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What Language Do They Speak in Spain?

What Language Do They Speak in Spain

If you’re planning a trip to Spain, or simply curious about the linguistic landscape of the country, you’re in the right place! Spain, with its rich history and diverse regions, has a tapestry of languages that color its national identity. Let’s delve deep into understanding the languages spoken in Spain.

Key Takeaways

Official LanguageSpanish (Castilian)
Regional LanguagesCatalan, Galician, Basque, and Aranese
Most SpokenSpanish, with over 90% speakers nationwide
Language OriginIberian Peninsula
Foreign LanguagesEnglish, French, German among most learned

Spanish (Castilian) – The Official Language

The official and most widely spoken language in Spain is Spanish, often referred to as Castilian (Castellano in Spanish). Originating from the Iberian Peninsula, it’s not only spoken in Spain but is also the second most natively spoken language in the world, after Mandarin Chinese.

Evolution of Spanish

The Spanish language has seen an evolutionary journey:

  • Iberian and Celtic origins
  • Influences from Phoenicians, Greeks, and Carthaginians
  • Roman Latin infusion after the Roman conquest
  • Arabic influence during the Moorish occupation

Spanish Dialects:

Even within Spanish, there are several regional dialects. The most notable ones are:

  1. Andalusian – Primarily in the southern parts like Andalusia
  2. Canarian – Spoken in the Canary Islands
  3. Murcian – From the Murcia region
  4. Extremaduran – In the western region of Extremadura

However, these dialects are generally mutually intelligible, and a speaker of one can typically understand the others.

Regional Languages: More than Just Spanish

Spain is not a monolithic linguistic entity. Several regions have their distinct languages that coexist with Castilian.

Basque CountryBasque
Val d’AranAranese

1. Catalan:

Primarily spoken in Catalonia, Valencia (as Valencian), and the Balearic Islands. It’s closer to Provençal (a dialect of Occitan) than to Spanish.

2. Galician:

Galician, or Galego, is the official language of Galicia. It’s closely related to Portuguese and originated from the medieval language known as Galician-Portuguese.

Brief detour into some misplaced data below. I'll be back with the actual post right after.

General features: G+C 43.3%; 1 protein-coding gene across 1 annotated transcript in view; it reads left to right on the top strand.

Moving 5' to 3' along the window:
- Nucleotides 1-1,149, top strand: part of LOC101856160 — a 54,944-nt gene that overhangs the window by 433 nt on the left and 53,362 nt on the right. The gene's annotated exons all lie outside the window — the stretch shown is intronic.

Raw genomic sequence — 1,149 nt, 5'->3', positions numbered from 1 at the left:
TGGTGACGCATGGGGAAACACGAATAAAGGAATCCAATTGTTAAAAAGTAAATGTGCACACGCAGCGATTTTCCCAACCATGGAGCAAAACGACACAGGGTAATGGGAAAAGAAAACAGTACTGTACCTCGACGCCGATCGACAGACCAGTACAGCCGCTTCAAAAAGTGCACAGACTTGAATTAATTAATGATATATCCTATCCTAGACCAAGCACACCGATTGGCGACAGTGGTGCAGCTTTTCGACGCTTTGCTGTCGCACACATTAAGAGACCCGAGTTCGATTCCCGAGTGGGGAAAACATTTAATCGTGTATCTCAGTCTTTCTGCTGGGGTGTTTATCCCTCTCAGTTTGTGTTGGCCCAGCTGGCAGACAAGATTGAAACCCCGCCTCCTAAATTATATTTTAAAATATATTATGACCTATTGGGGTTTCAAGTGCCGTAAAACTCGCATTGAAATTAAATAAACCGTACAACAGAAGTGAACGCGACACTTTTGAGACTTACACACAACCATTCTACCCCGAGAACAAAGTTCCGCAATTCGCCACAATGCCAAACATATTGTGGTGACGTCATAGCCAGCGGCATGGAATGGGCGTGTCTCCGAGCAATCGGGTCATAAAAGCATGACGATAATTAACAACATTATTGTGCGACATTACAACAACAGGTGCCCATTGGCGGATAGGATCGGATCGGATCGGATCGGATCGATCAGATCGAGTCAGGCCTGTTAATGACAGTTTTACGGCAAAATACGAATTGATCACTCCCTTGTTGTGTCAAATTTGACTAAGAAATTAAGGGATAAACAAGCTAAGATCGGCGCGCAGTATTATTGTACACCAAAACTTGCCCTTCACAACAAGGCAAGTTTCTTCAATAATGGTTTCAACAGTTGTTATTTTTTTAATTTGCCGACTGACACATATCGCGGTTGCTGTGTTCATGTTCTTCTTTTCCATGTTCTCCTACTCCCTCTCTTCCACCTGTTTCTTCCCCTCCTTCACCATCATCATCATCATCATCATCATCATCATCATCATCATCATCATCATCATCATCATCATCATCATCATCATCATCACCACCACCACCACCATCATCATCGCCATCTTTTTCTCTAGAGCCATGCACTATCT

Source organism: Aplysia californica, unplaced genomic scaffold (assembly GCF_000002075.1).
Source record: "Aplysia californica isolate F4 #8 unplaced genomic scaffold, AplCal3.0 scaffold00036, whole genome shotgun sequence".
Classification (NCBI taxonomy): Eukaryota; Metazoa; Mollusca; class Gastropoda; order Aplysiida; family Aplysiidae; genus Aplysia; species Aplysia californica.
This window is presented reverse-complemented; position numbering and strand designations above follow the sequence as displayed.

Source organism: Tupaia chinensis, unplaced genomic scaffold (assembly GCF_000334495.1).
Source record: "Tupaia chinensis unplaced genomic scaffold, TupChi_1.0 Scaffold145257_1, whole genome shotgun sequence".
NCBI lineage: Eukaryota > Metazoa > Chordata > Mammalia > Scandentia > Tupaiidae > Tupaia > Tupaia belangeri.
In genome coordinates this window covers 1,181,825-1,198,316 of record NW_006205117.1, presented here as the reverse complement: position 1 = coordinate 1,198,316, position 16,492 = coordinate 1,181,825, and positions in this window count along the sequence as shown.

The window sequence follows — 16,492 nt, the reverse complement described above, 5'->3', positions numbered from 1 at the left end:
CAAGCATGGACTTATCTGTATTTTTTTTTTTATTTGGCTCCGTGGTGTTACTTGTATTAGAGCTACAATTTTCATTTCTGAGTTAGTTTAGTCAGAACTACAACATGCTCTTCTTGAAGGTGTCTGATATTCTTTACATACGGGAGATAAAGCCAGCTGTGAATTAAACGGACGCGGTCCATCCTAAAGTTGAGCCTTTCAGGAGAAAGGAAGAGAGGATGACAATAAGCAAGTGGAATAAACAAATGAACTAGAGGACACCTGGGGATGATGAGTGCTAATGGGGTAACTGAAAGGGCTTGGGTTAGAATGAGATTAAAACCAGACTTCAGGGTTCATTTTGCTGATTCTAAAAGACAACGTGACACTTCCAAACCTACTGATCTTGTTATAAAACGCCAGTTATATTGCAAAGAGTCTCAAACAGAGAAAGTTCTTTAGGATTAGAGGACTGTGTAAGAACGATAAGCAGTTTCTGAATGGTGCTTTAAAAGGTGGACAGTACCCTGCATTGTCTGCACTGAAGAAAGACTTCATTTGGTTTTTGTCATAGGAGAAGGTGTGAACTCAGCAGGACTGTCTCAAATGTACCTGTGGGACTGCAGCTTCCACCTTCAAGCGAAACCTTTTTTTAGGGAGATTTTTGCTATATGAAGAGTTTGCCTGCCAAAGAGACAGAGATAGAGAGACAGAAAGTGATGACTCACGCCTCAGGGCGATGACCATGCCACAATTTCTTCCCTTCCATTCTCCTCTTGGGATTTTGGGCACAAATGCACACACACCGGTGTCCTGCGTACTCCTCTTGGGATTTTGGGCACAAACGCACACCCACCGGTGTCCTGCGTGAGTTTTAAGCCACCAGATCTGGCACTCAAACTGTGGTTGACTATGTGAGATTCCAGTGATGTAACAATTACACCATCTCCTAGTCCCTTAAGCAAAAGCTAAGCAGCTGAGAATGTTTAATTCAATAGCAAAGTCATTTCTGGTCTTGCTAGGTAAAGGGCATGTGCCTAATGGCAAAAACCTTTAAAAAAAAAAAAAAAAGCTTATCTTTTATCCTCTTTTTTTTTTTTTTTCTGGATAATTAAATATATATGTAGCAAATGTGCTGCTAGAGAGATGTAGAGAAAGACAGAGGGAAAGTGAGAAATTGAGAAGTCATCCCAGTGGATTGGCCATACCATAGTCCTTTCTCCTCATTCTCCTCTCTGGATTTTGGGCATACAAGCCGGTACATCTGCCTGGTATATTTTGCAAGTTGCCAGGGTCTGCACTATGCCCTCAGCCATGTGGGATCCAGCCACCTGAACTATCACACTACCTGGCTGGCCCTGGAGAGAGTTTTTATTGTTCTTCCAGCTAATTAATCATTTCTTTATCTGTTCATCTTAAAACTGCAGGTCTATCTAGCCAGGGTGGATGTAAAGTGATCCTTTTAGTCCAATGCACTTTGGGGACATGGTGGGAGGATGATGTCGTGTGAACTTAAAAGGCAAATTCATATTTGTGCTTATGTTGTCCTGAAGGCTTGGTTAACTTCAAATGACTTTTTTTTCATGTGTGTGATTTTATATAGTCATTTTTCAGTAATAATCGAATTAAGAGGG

3. Basque:

Euskara, or Basque, is unique. It’s spoken in the Basque Country and some parts of Navarre. Unlike other languages in Spain, Basque is non-Indo-European, making its origins a mystery.

4. Aranese:

Aranese is spoken in Val d’Aran, in Catalonia. It’s a variety of Gascon, which is a sub-type of the Occitan language spoken in southern France.

Bilingual Regions and Education

Many regions in Spain are officially bilingual. In these regions, children often learn both the regional language and Castilian in school. For instance:

  • In Catalonia, education is primarily in Catalan.
  • In Galicia, students are taught in Galician.
  • In the Basque Country, Basque and Spanish are both used.

The Impact of Globalization: Foreign Languages

With globalization, foreign languages are becoming increasingly important. English, in particular, is widely taught in schools, and many Spaniards have at least a basic grasp of it. Other popular languages include:

  • English – Due to tourism and global business connections.
  • French – Geographical proximity and historical ties.
  • German – Especially popular in the tourism sector.


Spain is a linguistically diverse nation. While Spanish dominates, the regional languages play a crucial role in shaping the country’s identity. Whether you’re a traveler, a linguist, or just someone fascinated by cultures, understanding the languages of Spain offers a deeper insight into its rich tapestry of history and culture. So, the next time someone asks, “What language do they speak in Spain?” you can impress them with your knowledge!